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-   -   replacing 2x6 supporting wall with steel post (http://www.houserepairtalk.com/f32/replacing-2x6-supporting-wall-steel-post-4542/)

rowdy48 07-03-2008 09:40 AM

replacing 2x6 supporting wall with steel post
 
I'm looking at replacing a basement 2 x 6 load bearing wall. The center beam on this 2 story brick home is 3
2 x 8 's sandwiched together supported by the 2 x 6 wall on 16 inch centers. I want to open the basement for a large media room. The length of wall I want to replace is
24 feet. I expect 3 steel post necessary with a footer being installed for each of them. I'm sure the joints of the 3 2x8's beam are staggered but because one side of the basement is finished and on the other the air ducts are blocking my view I don't know the joint locations yet. Any input on the post footer sizes or if an 8 foot span under these conditions would be suitable ?

hondadrv24 07-03-2008 07:17 PM

umm cant help you out, but i know the guys on here who can are going to ask you how wide your house is so that they can determine how much load the wall is bearing at the moment. so if you could tell us your room is 24x (what) when they read this they will have a better grasp of the situation.

also do you know if your roof has the pre-built rafters or do you have the old 2x6 built in place rafters?

good luck, im sure someone on here will be able to help you solve your problem.
Justin

mudmixer 07-03-2008 08:11 PM

You must also have new footings under the colmns/posts since the concentrated load is not spread out by the existing slab like it is with a long wall.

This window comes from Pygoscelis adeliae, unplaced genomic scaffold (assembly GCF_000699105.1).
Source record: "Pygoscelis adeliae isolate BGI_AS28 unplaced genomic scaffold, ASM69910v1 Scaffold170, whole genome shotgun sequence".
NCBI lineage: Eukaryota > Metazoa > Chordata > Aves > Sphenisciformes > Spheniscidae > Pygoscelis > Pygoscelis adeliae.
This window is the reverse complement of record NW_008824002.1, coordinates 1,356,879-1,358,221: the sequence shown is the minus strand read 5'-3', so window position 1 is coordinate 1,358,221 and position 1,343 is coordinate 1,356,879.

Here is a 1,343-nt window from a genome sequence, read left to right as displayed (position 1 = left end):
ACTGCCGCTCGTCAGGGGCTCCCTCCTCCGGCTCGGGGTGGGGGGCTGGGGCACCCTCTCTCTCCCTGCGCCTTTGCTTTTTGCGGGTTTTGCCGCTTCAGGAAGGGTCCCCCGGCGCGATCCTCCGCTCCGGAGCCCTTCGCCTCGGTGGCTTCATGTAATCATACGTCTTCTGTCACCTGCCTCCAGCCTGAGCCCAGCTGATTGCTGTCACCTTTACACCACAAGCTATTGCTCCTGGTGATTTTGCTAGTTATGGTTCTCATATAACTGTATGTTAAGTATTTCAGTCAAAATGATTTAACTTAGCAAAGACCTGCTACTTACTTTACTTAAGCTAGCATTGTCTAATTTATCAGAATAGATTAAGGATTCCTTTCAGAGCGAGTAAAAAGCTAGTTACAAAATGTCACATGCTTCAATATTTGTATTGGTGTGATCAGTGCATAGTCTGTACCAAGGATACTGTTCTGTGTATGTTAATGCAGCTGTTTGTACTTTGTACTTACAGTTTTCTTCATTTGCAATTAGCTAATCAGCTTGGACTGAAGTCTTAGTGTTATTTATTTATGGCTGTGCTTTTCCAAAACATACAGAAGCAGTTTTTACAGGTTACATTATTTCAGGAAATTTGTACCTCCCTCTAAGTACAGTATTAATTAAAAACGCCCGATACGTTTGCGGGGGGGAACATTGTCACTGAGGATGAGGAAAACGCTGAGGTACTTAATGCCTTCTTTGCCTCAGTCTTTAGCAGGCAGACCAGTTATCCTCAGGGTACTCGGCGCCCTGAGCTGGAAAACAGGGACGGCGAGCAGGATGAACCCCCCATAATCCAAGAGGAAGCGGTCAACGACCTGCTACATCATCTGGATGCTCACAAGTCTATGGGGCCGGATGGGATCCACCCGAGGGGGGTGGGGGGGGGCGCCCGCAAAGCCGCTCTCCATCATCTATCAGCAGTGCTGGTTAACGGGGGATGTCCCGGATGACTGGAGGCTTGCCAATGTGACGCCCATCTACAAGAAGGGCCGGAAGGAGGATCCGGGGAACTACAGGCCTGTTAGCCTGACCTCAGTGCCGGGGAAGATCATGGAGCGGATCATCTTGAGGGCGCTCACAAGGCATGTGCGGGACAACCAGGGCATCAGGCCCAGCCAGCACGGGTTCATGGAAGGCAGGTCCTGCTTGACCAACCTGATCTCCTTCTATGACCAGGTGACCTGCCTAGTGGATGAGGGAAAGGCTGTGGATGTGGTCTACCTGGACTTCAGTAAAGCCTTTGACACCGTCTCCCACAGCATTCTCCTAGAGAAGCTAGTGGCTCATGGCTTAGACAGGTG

inspectorD 07-04-2008 06:55 AM

How old is the house?
 
What the guys have said is true, you will need new footings installed under the posts ..as you said also.
The question I would ask myself ...and an engineer...is why was there a wall there to begin with?
Posts are much cheaper to install. But I think they installed a wall to get rid of some of the deflection of the 2x8 beams and joists. The span is more than 12 feet on the joists, right? And the floor has a little bounce to it also? When you remove the wall ,you will have more bounce because the weight is transferred to only 3 points, no longer continuous. If you can live with that, you need at the minimum 12 inch deep by 2 foot square footings. Now this is just an estimate because we do not know what you are holding up and where the point loads are on the beam. We also do not know where the posts need to go . They need to be at the joints of the beam, however if there are any posts in the upstairs walls...you need to transfer the weight directly below these posts from above. So you may need more than 3 posts.
My opinion is to get a professional in to give it a look. They can tell you exactly what you need, and keep you out of harms way.


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